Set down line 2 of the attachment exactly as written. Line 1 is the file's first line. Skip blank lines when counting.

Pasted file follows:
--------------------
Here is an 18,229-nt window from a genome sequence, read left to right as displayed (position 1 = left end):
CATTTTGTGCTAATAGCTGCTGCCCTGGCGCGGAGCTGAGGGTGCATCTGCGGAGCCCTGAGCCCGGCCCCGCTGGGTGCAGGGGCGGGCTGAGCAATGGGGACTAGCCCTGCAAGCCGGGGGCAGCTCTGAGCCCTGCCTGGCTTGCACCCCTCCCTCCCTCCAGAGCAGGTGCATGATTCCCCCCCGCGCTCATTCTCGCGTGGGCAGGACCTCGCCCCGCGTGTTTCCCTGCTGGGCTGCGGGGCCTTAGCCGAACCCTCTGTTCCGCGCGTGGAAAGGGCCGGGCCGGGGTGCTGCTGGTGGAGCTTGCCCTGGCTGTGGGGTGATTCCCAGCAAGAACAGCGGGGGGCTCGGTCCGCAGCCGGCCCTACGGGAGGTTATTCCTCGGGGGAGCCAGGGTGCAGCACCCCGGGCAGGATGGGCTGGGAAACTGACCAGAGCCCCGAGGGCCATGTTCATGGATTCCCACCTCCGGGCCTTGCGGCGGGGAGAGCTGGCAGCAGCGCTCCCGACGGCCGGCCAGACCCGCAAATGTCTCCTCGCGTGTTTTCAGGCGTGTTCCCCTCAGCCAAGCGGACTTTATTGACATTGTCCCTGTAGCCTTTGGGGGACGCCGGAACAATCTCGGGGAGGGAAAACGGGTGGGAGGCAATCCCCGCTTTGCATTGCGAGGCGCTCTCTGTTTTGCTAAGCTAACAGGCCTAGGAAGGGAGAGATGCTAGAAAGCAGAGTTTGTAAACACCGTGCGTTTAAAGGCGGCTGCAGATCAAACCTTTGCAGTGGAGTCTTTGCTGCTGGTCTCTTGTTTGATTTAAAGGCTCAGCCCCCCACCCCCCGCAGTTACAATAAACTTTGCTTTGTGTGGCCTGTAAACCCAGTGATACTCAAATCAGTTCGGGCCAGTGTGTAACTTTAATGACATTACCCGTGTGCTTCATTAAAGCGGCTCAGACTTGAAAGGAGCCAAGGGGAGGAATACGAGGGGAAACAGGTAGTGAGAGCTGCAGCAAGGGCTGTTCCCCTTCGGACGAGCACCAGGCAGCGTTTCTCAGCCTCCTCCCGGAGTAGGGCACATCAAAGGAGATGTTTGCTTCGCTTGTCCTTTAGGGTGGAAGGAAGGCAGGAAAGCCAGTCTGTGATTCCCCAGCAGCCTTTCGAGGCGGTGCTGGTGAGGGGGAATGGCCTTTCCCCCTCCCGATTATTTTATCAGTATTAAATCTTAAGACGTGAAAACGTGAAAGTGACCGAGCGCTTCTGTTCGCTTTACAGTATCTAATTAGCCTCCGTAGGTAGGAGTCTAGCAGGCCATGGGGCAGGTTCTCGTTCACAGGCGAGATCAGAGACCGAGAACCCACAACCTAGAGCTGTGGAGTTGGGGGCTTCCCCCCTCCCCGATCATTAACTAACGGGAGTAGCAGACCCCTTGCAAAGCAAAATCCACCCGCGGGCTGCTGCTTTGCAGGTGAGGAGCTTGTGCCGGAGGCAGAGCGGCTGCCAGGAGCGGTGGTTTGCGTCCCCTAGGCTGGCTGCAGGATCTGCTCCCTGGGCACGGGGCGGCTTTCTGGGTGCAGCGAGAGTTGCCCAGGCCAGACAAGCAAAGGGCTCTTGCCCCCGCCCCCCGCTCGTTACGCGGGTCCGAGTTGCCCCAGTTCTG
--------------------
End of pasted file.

CATTTTGTGCTAATAGCTGCTGCCCTGGCGCGGAGCTGAGGGTGCATCTGCGGAGCCCTGAGCCCGGCCCCGCTGGGTGCAGGGGCGGGCTGAGCAATGGGGACTAGCCCTGCAAGCCGGGGGCAGCTCTGAGCCCTGCCTGGCTTGCACCCCTCCCTCCCTCCAGAGCAGGTGCATGATTCCCCCCCGCGCTCATTCTCGCGTGGGCAGGACCTCGCCCCGCGTGTTTCCCTGCTGGGCTGCGGGGCCTTAGCCGAACCCTCTGTTCCGCGCGTGGAAAGGGCCGGGCCGGGGTGCTGCTGGTGGAGCTTGCCCTGGCTGTGGGGTGATTCCCAGCAAGAACAGCGGGGGGCTCGGTCCGCAGCCGGCCCTACGGGAGGTTATTCCTCGGGGGAGCCAGGGTGCAGCACCCCGGGCAGGATGGGCTGGGAAACTGACCAGAGCCCCGAGGGCCATGTTCATGGATTCCCACCTCCGGGCCTTGCGGCGGGGAGAGCTGGCAGCAGCGCTCCCGACGGCCGGCCAGACCCGCAAATGTCTCCTCGCGTGTTTTCAGGCGTGTTCCCCTCAGCCAAGCGGACTTTATTGACATTGTCCCTGTAGCCTTTGGGGGACGCCGGAACAATCTCGGGGAGGGAAAACGGGTGGGAGGCAATCCCCGCTTTGCATTGCGAGGCGCTCTCTGTTTTGCTAAGCTAACAGGCCTAGGAAGGGAGAGATGCTAGAAAGCAGAGTTTGTAAACACCGTGCGTTTAAAGGCGGCTGCAGATCAAACCTTTGCAGTGGAGTCTTTGCTGCTGGTCTCTTGTTTGATTTAAAGGCTCAGCCCCCCACCCCCCGCAGTTACAATAAACTTTGCTTTGTGTGGCCTGTAAACCCAGTGATACTCAAATCAGTTCGGGCCAGTGTGTAACTTTAATGACATTACCCGTGTGCTTCATTAAAGCGGCTCAGACTTGAAAGGAGCCAAGGGGAGGAATACGAGGGGAAACAGGTAGTGAGAGCTGCAGCAAGGGCTGTTCCCCTTCGGACGAGCACCAGGCAGCGTTTCTCAGCCTCCTCCCGGAGTAGGGCACATCAAAGGAGATGTTTGCTTCGCTTGTCCTTTAGGGTGGAAGGAAGGCAGGAAAGCCAGTCTGTGATTCCCCAGCAGCCTTTCGAGGCGGTGCTGGTGAGGGGGAATGGCCTTTCCCCCTCCCGATTATTTTATCAGTATTAAATCTTAAGACGTGAAAACGTGAAAGTGACCGAGCGCTTCTGTTCGCTTTACAGTATCTAATTAGCCTCCGTAGGTAGGAGTCTAGCAGGCCATGGGGCAGGTTCTCGTTCACAGGCGAGATCAGAGACCGAGAACCCACAACCTAGAGCTGTGGAGTTGGGGGCTTCCCCCCTCCCCGATCATTAACTAACGGGAGTAGCAGACCCCTTGCAAAGCAAAATCCACCCGCGGGCTGCTGCTTTGCAGGTGAGGAGCTTGTGCCGGAGGCAGAGCGGCTGCCAGGAGCGGTGGTTTGCGTCCCCTAGGCTGGCTGCAGGATCTGCTCCCTGGGCACGGGGCGGCTTTCTGGGTGCAGCGAGAGTTGCCCAGGCCAGACAAGCAAAGGGCTCTTGCCCCCGCCCCCCGCTCGTTACGCGGGTCCGAGTTGCCCCAGTTCTG